The Decline Of The Egyptian Pound
Currency woes and systemic inefficiencies slow Egypt’s economic growth
CAIRO – As bad business indicators keep piling up for Egypt, international lenders say concerns about political instability, corruption and inefficiencies in the regulatory environment are obstacles to private sector growth needed to put the economy back on track.
Economic surveys show that the downturn of Egypt’s non-oil private sector continued and in late July the Egyptian pound weakened to a historic low, with “parallel market” exchanges valuing the local currency at EGP 13.10 the US dollar. The official rate set by the Central Bank sets the value of the Egyptian pound at 40 percent higher at GGP 8.88 to the dollar.
Central Bank Governor Tarek Amer was scheduled to join a panel to address the “What’s holding back the Private Sector in MENA (Middle East and North Africa)” report released this week by The European Bank for Reconstruction and Development (EBRD), the European Investment Bank (EIB) and the World Bank.
Instead Amer was at the Central Bank’ headquarters ordering the shutdown of un-registered currency exchange bureaus with some local media reporting he made a private appearance at the parliament’s Economic and Industry Committee which held an emergency meeting on the consequences of the deteriorating currency.
Former Finance Minister Ahmed Galal told the lenders’ conference that “Egypt has achieved political stability and security, but has not yet achieved economic stability. Parliament has yet to figure out how to address the budget deficit or put in place a plan for inclusive growth.”
With more Egyptians traveling abroad than foreign tourists visiting the country’s archeological treasures or coral rich Red Sea beach resorts, the foreign currency crunch has become acute.
The National Bank of Egypt and Banque Misr began capping foreign currency withdrawals for travelers at $500 in late July and the Central Bank has set similar caps on use of credit and debit cards abroad.
More multinational companies are announcing that they will only be accepting payment from Egyptian customers in US dollars and pharmaceutical importers have been told that the Central Bank is now directing all of its foreign currency holdings to food imports.
“I’m expecting shortages of chemotherapeutics and cardiovascular agents as well as medical supplies including surgical sutures,” said Osama Rostom, deputy chairman of the pharmaceutical chamber of the Federation of Egyptian Industries, adding that “the situation could deteriorate very rapidly.”
“Finding a way to reconnect banks and firms is crucial to enhance growth opportunities in the region,” European Investment Bank’s Chief Economist Debora Revoltella told The Media Line. “International financial institutions have the expertise and willingness to complement domestic policies,” she pointed out.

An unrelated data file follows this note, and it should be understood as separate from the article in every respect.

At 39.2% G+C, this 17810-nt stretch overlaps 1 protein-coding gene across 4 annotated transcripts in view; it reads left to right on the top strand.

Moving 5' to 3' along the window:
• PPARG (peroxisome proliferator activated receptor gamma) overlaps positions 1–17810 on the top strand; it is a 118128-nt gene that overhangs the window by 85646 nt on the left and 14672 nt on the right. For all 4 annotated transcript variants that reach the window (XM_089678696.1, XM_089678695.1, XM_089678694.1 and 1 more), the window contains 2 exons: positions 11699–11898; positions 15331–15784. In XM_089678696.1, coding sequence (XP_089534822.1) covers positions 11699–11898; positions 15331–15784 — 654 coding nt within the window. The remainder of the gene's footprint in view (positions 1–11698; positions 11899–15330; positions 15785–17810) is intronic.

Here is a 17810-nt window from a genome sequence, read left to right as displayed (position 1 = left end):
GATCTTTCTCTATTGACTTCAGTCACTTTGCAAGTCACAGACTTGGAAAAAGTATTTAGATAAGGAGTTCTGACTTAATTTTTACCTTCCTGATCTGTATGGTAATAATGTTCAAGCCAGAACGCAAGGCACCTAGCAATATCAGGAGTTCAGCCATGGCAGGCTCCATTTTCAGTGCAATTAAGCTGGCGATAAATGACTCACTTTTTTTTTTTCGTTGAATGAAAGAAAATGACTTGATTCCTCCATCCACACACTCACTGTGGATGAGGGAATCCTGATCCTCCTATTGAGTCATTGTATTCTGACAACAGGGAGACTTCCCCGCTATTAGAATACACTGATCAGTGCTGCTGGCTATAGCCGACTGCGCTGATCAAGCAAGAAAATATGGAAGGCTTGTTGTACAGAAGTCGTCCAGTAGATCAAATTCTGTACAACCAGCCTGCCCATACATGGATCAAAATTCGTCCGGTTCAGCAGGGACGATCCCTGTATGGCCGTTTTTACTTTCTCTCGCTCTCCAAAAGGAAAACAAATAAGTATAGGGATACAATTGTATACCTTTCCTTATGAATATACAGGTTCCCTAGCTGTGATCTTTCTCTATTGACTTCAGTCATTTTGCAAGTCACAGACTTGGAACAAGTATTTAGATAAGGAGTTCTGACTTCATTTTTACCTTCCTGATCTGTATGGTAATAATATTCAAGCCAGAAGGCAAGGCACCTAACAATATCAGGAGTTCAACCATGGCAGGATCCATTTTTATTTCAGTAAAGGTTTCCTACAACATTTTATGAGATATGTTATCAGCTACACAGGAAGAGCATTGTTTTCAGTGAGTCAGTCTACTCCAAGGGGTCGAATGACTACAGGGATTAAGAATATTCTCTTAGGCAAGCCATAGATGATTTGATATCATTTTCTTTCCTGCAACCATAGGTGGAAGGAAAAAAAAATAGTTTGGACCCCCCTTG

Cairo is the key beneficiary of the bank’s Middle East and North Africa portfolio and almost 60 percent of EIB’s regional 2015-2016 lending was directed to Egypt.
Revoltella said the EIB was working to get a foreign currency lending program in place for Egypt’s small and medium enterprises.
Private sector entrepreneurs claim that state-owned enterprises get preferential treatment from local banks.
“The president had been advised to go for mega projects like the Suez Canal expansion without necessarily having the financial data in place to support the decisions,” economist Amr Hosnsy told The Media Line. “A narrow circle of tycoons have Abdel Fattah el-Sisi’s ear on economic policy.”
The New Suez Canal project, which cost $8.2 billion to build a new shipping lane along part of the canal, was completed last year. Done primarily by shipping firms with ties to the military, the widening of the waterway was supposed to double its annual earnings in less than a decade, pump life into Egypt’s lagging economy and create more than a million new jobs but last year, Suez Canal revenues declined more than 5 percent to total $5.1 billion, down from $5.5 billion in 2014.
Sahar Nasr, Minister of International Cooperation told a conference in Cairo cosponsored by the European Bank for Reconstruction and Development, the European Investment Bank, and the World Bank, that the notion that the government gave preference to state-owned enterprises and a cluster of politically connected firms was as much of a perception problem as a policy.
“In the past months we have implemented new contracting laws requiring open bids on government projects and we are posting these tenders online,” said Nasr. “Despite the progress accomplished by the government, efforts are still needed to facilitate more investors in the private sector.”